Dear Members and Friends,
Standing out starkly for the Memorial Day weekend crowds, directly across from the Seattle skyline and Space Needle in the docks of Elliot Bay, is our nation’s Sea -Based X-band radar (SBX). The SBX is the critical sensor for the Ground-Based Interceptors (GBI) protecting the western U.S., Alaska and Hawaii from North Korea.
Located only a few home runs from Safeco Field, where the New York Yankees played the Seattle Mariners this past weekend, lies the world’s largest X-band radar hidden in the controlled environment of a gigantic white covered bubble. The SBX is so powerful and technologically advanced that from Seattle it could tell you where to place your bat to the inch in Yankee Stadium, 2,500 miles away. You would be able to hit home runs on every pitch at speeds in excess of 22,000 mph, no matter what the rotation or maneuver of the ball is or if that ball is mixed with thousands of other objects at those speeds.
The SBX is a phenomenal technology that provides superior confidence in our nation’s capability to define and target an incoming ballistic missile warhead with or without counter measures and maneuvering abilities. This is done 100 miles up in space and can guide any of the thirty deployed GBIs in Alaska and California to a successful intercept. The SBX has the proven capability to provide this level of accuracy for other U.S. missile defense systems such as the Aegis Ballistic Missile Defense (BMD) system and the ground-based Terminal High Altitude Area Defense (THAAD) system.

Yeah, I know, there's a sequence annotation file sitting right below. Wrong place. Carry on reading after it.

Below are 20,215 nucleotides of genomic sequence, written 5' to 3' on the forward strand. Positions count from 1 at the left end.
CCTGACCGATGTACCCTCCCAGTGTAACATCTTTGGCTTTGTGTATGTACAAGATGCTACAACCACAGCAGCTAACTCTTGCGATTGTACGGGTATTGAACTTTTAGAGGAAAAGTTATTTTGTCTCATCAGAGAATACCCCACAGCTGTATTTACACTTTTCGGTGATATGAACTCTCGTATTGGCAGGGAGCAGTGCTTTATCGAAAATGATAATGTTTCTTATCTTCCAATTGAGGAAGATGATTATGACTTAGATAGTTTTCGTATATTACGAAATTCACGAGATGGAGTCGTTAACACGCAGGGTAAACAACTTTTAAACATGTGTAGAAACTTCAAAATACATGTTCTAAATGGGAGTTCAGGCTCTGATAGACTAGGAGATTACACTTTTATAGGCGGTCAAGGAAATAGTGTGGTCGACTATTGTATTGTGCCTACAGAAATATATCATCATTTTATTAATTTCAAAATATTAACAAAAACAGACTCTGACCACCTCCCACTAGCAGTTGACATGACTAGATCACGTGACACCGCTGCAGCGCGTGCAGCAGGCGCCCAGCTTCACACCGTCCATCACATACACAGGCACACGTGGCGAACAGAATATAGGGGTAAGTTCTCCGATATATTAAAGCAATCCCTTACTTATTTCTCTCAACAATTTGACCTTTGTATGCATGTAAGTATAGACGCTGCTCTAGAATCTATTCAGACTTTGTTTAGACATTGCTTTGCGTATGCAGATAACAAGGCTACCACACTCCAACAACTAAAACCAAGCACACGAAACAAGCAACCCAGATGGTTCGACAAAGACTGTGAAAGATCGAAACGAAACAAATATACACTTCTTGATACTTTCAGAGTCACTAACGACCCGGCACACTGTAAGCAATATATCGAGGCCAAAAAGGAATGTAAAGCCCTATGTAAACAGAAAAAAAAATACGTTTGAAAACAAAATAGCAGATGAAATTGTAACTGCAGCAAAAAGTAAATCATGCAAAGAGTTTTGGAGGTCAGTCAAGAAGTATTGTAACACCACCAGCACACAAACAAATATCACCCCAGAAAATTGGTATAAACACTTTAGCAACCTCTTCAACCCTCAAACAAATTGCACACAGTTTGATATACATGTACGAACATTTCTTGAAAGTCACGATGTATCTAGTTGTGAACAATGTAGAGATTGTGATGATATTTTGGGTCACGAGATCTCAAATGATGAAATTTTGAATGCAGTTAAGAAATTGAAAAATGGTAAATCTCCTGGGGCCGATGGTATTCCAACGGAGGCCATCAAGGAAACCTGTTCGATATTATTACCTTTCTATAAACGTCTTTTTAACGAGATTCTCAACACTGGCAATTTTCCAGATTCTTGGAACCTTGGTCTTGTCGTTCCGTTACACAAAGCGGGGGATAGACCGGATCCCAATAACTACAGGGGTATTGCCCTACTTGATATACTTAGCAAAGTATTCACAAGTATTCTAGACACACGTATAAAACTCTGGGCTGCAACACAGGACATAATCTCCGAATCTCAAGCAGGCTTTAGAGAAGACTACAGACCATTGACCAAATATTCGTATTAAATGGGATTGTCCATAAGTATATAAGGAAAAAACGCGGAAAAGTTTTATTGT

The SBX was the pivotal sensor system in the shoot down of the U.S. satellite on February 20, 2008 in Operation Burnt Frost using the Aegis BMD System, a Standard Missile-3 (SM-3) Block IA missile launched from the USS Lake Erie. The SBX continues to be used as an integral tracking and discrimination sensor for every ballistic missile defense test across the Pacific.
It remains a concern that the Administration’s projected architecture for the protection of the Eastern U.S. from Iran does not have a similar land- or sea-based X-band radar in acquisition, planning or development.
If you cannot discriminate from a cloud of objects at very high speeds and precisely track the targeted warhead amongst them, it doesn’t matter how many intercepting missiles you have or how good they are. If you can’t see it, you can’t hit it.
The SBX with its small radar wave lengths gives great confidence in our GBIs for the defense of the Western U.S. from ballistic missile threats.